This morning’s magnitude 4 earthquake off Ireland’s Co Mayo coastline was picked up by the newly installed seisometer on Cliffs of Moher in Co Clare. The tremor was recorded at a depth of three kilometres, and it was the second significant earthquake to hit the west of Ireland in recent years, according to the Irish National Seismic Network.
Earlier today the British Geological Society had confirmed that the magnitude 4 earthquake had struck 60km off the Co Mayo coastline at 8.58am.
David Galloway, a seismologist with the British Geological Survey, said that the earthquake had a magnitude of 4 but that there had been no reports of damage.
He said that people in the counties of Mayo, Sligo and Galway had experienced tremors as a result of the unusual seismic event for Ireland.
“We’ve had no reports of damage, apart from some rattling of windows. People have said the sensation felt like a lorry going into the side of a house or a steamroller going down the road,” said Galloway.
Back in May 2010, a 2.7-magnitude earthquake in Lisdoonvarna remains the strongest onshore earthquake recorded in Ireland since records began in 1978.
Tom Blake, Irish National Seismic Network (INSN) director and experimental officer with the School of Cosmic Physics at the Dublin Institute for Advanced Studies (DIAS), said today’s earthquake was the first event recorded in this area and was felt onshore by quite a number of people.
“There are some reports of minor structural damage, which have not been confirmed,” he said.
The largest earthquake that was ever felt in Ireland happened on 19 July 1984 with a magnitude of 5.4. The earthquake itself happened off the coast of Wales, but it also caused minor structural damage on Ireland’s east coast.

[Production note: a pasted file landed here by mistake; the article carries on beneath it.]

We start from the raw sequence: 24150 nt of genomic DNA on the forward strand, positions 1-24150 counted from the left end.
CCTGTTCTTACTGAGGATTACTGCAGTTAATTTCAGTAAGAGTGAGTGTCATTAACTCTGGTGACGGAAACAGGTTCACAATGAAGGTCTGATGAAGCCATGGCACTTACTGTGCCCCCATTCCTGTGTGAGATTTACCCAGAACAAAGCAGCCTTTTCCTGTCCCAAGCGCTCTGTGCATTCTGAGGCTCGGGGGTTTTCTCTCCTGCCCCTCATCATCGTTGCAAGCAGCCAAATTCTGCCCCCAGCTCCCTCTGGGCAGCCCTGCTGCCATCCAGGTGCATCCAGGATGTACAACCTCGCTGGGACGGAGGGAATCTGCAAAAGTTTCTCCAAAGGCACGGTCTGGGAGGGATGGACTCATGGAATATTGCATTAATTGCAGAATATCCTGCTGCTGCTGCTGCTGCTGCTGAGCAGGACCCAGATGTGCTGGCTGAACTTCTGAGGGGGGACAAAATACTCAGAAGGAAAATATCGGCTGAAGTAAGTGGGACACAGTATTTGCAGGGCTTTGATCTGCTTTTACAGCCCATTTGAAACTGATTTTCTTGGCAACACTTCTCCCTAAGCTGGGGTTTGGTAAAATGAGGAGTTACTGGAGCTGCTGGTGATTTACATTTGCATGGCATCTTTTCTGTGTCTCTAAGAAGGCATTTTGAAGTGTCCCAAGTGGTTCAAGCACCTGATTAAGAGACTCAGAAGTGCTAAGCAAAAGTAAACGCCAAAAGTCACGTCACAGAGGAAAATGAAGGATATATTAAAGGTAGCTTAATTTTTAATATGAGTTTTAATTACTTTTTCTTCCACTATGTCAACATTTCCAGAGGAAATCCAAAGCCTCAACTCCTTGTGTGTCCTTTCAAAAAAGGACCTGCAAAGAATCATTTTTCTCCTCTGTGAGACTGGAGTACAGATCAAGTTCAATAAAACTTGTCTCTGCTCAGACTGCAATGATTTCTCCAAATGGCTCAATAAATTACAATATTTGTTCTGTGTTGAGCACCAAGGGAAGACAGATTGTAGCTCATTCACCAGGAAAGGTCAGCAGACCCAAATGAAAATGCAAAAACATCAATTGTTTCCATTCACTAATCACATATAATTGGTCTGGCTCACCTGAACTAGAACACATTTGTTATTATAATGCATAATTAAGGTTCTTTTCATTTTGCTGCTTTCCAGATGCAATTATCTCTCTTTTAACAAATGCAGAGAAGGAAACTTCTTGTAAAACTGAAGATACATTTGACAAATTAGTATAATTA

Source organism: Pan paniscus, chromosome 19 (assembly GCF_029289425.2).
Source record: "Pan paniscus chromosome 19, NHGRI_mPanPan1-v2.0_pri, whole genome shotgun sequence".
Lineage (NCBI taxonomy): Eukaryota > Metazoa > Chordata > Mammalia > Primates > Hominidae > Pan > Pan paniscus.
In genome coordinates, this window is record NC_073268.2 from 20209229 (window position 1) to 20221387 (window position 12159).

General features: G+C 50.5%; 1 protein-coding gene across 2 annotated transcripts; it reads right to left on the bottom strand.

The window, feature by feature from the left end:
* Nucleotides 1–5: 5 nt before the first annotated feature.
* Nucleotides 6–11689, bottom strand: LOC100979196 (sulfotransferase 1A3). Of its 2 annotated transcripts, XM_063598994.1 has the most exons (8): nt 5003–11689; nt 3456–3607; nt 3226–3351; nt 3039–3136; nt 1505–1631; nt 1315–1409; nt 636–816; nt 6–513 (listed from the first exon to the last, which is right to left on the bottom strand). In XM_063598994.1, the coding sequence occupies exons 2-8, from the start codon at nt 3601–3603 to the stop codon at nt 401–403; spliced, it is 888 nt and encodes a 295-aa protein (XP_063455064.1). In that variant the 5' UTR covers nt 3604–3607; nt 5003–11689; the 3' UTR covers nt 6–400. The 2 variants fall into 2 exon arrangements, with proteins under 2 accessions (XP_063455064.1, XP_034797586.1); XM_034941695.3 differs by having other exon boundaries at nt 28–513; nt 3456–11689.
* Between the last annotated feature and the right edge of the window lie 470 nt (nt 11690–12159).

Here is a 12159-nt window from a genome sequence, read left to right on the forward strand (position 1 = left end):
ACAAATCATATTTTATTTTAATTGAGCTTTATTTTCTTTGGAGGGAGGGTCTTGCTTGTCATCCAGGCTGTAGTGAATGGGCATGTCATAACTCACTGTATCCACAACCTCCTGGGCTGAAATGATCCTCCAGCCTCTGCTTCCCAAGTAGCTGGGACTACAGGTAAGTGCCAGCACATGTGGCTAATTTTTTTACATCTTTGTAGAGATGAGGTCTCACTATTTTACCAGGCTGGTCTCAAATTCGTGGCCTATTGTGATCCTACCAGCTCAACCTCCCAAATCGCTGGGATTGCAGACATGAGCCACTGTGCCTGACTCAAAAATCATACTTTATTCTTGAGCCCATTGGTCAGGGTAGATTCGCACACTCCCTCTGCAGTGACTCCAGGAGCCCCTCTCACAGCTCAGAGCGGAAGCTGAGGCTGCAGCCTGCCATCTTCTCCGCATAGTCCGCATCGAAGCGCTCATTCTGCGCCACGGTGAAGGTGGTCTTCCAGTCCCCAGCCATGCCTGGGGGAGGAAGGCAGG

“Although Ireland does not sit on any major plate margin, it is still susceptible to earthquakes as we saw in Mayo today and in Clare in 2010. The Cliffs of Moher seismometer was well placed to register and record this week’s earthquake. This was a very important seismic event as it was the first time that a tremor had occurred in this region since records began.”
The seismic waves generated by today’s earthquake was recorded by the INSN at its stations in Donegal, Dublin, Galway, Wexford and Kerry
The DIAS began modern seismic recordings in 1978. Meanwhile the INSN now has five permanent stations in Dublin, Kerry, Galway, Donegal and Wexford, along with 55 other seismometers around the country.
Visitors to the exhibition centre at the Cliffs of Moher can also experience its seisometer in action, said director Katherine Walker.
“We are delighted that the Burren and Cliffs of Moher Geopark is now part of a potential European Geopark seismic network, something which is being promoted by Tom Blake,” she said.